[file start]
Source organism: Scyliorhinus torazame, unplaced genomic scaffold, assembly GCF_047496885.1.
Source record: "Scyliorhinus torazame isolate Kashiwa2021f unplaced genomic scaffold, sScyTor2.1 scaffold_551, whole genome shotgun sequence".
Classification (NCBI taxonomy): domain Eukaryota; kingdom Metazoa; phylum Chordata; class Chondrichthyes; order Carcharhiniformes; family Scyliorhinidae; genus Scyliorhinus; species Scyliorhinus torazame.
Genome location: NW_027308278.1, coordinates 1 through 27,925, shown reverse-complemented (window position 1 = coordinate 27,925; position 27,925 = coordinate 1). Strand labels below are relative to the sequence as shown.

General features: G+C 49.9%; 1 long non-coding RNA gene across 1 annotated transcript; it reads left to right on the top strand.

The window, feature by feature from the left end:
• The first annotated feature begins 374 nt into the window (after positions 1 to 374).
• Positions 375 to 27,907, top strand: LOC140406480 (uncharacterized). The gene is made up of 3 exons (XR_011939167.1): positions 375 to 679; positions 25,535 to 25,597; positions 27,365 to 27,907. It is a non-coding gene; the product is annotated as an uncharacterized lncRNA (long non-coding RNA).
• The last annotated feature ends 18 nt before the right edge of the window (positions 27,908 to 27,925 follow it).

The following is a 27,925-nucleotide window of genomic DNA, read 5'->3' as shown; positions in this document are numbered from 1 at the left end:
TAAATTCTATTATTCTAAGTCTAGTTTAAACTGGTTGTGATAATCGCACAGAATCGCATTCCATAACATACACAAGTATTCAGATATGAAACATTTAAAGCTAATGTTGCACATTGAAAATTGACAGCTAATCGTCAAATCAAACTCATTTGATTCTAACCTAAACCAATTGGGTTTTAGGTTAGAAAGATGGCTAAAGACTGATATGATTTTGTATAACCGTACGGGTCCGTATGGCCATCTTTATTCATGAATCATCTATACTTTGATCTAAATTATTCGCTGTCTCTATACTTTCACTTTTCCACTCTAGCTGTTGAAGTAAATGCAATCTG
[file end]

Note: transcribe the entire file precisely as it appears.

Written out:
Source organism: Scyliorhinus torazame, unplaced genomic scaffold, assembly GCF_047496885.1.
Source record: "Scyliorhinus torazame isolate Kashiwa2021f unplaced genomic scaffold, sScyTor2.1 scaffold_551, whole genome shotgun sequence".
Classification (NCBI taxonomy): domain Eukaryota; kingdom Metazoa; phylum Chordata; class Chondrichthyes; order Carcharhiniformes; family Scyliorhinidae; genus Scyliorhinus; species Scyliorhinus torazame.
Genome location: NW_027308278.1, coordinates 1 through 27,925, shown reverse-complemented (window position 1 = coordinate 27,925; position 27,925 = coordinate 1). Strand labels below are relative to the sequence as shown.

General features: G+C 49.9%; 1 long non-coding RNA gene across 1 annotated transcript; it reads left to right on the top strand.

The window, feature by feature from the left end:
• The first annotated feature begins 374 nt into the window (after positions 1 to 374).
• Positions 375 to 27,907, top strand: LOC140406480 (uncharacterized). The gene is made up of 3 exons (XR_011939167.1): positions 375 to 679; positions 25,535 to 25,597; positions 27,365 to 27,907. It is a non-coding gene; the product is annotated as an uncharacterized lncRNA (long non-coding RNA).
• The last annotated feature ends 18 nt before the right edge of the window (positions 27,908 to 27,925 follow it).

The following is a 27,925-nucleotide window of genomic DNA, read 5'->3' as shown; positions in this document are numbered from 1 at the left end:
TAAATTCTATTATTCTAAGTCTAGTTTAAACTGGTTGTGATAATCGCACAGAATCGCATTCCATAACATACACAAGTATTCAGATATGAAACATTTAAAGCTAATGTTGCACATTGAAAATTGACAGCTAATCGTCAAATCAAACTCATTTGATTCTAACCTAAACCAATTGGGTTTTAGGTTAGAAAGATGGCTAAAGACTGATATGATTTTGTATAACCGTACGGGTCCGTATGGCCATCTTTATTCATGAATCATCTATACTTTGATCTAAATTATTCGCTGTCTCTATACTTTCACTTTTCCACTCTAGCTGTTGAAGTAAATGCAATCTG